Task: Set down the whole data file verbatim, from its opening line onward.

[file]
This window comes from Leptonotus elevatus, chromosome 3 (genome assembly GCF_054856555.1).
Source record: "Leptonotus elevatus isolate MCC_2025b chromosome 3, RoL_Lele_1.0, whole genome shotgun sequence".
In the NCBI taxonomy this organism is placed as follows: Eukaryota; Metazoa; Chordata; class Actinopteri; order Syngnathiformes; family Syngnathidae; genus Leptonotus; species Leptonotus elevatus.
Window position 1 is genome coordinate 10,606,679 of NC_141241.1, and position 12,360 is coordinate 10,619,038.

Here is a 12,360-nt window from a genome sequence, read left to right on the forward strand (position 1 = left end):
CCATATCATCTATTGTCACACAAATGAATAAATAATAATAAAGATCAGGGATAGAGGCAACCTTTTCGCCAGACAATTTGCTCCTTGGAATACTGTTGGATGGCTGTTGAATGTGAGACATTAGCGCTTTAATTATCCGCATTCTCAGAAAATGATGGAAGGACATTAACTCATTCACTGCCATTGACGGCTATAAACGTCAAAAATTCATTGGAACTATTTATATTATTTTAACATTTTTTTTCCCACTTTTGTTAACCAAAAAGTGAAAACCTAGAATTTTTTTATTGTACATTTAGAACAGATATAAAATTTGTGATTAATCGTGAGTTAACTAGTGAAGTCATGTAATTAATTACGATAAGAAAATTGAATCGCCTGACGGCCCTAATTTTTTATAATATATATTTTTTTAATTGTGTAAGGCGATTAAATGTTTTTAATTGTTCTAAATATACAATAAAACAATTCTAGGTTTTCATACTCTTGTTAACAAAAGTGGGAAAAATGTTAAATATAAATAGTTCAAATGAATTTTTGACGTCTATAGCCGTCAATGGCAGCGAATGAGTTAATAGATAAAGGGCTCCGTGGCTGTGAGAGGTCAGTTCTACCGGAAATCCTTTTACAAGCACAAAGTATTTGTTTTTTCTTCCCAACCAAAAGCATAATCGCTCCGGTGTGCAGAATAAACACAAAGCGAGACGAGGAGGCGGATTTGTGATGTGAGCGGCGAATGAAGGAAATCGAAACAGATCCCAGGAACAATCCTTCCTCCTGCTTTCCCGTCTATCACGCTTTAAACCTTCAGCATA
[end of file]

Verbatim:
This window comes from Leptonotus elevatus, chromosome 3 (genome assembly GCF_054856555.1).
Source record: "Leptonotus elevatus isolate MCC_2025b chromosome 3, RoL_Lele_1.0, whole genome shotgun sequence".
In the NCBI taxonomy this organism is placed as follows: Eukaryota; Metazoa; Chordata; class Actinopteri; order Syngnathiformes; family Syngnathidae; genus Leptonotus; species Leptonotus elevatus.
Window position 1 is genome coordinate 10,606,679 of NC_141241.1, and position 12,360 is coordinate 10,619,038.

Here is a 12,360-nt window from a genome sequence, read left to right on the forward strand (position 1 = left end):
CCATATCATCTATTGTCACACAAATGAATAAATAATAATAAAGATCAGGGATAGAGGCAACCTTTTCGCCAGACAATTTGCTCCTTGGAATACTGTTGGATGGCTGTTGAATGTGAGACATTAGCGCTTTAATTATCCGCATTCTCAGAAAATGATGGAAGGACATTAACTCATTCACTGCCATTGACGGCTATAAACGTCAAAAATTCATTGGAACTATTTATATTATTTTAACATTTTTTTTCCCACTTTTGTTAACCAAAAAGTGAAAACCTAGAATTTTTTTATTGTACATTTAGAACAGATATAAAATTTGTGATTAATCGTGAGTTAACTAGTGAAGTCATGTAATTAATTACGATAAGAAAATTGAATCGCCTGACGGCCCTAATTTTTTATAATATATATTTTTTTAATTGTGTAAGGCGATTAAATGTTTTTAATTGTTCTAAATATACAATAAAACAATTCTAGGTTTTCATACTCTTGTTAACAAAAGTGGGAAAAATGTTAAATATAAATAGTTCAAATGAATTTTTGACGTCTATAGCCGTCAATGGCAGCGAATGAGTTAATAGATAAAGGGCTCCGTGGCTGTGAGAGGTCAGTTCTACCGGAAATCCTTTTACAAGCACAAAGTATTTGTTTTTTCTTCCCAACCAAAAGCATAATCGCTCCGGTGTGCAGAATAAACACAAAGCGAGACGAGGAGGCGGATTTGTGATGTGAGCGGCGAATGAAGGAAATCGAAACAGATCCCAGGAACAATCCTTCCTCCTGCTTTCCCGTCTATCACGCTTTAAACCTTCAGCATA